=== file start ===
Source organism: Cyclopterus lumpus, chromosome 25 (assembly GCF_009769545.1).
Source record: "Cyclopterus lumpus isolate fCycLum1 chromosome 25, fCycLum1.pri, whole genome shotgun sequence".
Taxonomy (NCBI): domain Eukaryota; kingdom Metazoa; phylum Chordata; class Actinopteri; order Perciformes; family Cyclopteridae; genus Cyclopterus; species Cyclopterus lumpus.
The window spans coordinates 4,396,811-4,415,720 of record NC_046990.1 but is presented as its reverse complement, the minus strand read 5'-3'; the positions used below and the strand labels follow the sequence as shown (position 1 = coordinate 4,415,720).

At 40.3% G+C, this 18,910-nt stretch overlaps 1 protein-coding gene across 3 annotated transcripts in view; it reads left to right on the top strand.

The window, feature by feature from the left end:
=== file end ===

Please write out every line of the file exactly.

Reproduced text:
Source organism: Cyclopterus lumpus, chromosome 25 (assembly GCF_009769545.1).
Source record: "Cyclopterus lumpus isolate fCycLum1 chromosome 25, fCycLum1.pri, whole genome shotgun sequence".
Taxonomy (NCBI): domain Eukaryota; kingdom Metazoa; phylum Chordata; class Actinopteri; order Perciformes; family Cyclopteridae; genus Cyclopterus; species Cyclopterus lumpus.
The window spans coordinates 4,396,811-4,415,720 of record NC_046990.1 but is presented as its reverse complement, the minus strand read 5'-3'; the positions used below and the strand labels follow the sequence as shown (position 1 = coordinate 4,415,720).

At 40.3% G+C, this 18,910-nt stretch overlaps 1 protein-coding gene across 3 annotated transcripts in view; it reads left to right on the top strand.

The window, feature by feature from the left end: